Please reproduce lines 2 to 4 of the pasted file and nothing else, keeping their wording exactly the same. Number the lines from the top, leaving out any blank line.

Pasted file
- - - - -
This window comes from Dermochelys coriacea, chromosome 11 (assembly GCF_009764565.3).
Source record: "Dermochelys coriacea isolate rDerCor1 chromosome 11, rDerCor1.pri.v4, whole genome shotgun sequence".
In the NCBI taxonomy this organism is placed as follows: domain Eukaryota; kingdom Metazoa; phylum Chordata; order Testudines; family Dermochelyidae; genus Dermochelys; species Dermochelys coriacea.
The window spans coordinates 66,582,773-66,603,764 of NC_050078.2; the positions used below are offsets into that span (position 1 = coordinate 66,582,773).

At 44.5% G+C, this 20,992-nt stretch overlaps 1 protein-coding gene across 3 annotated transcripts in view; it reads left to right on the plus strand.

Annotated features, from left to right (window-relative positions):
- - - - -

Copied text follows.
Source record: "Dermochelys coriacea isolate rDerCor1 chromosome 11, rDerCor1.pri.v4, whole genome shotgun sequence".
In the NCBI taxonomy this organism is placed as follows: domain Eukaryota; kingdom Metazoa; phylum Chordata; order Testudines; family Dermochelyidae; genus Dermochelys; species Dermochelys coriacea.
The window spans coordinates 66,582,773-66,603,764 of NC_050078.2; the positions used below are offsets into that span (position 1 = coordinate 66,582,773).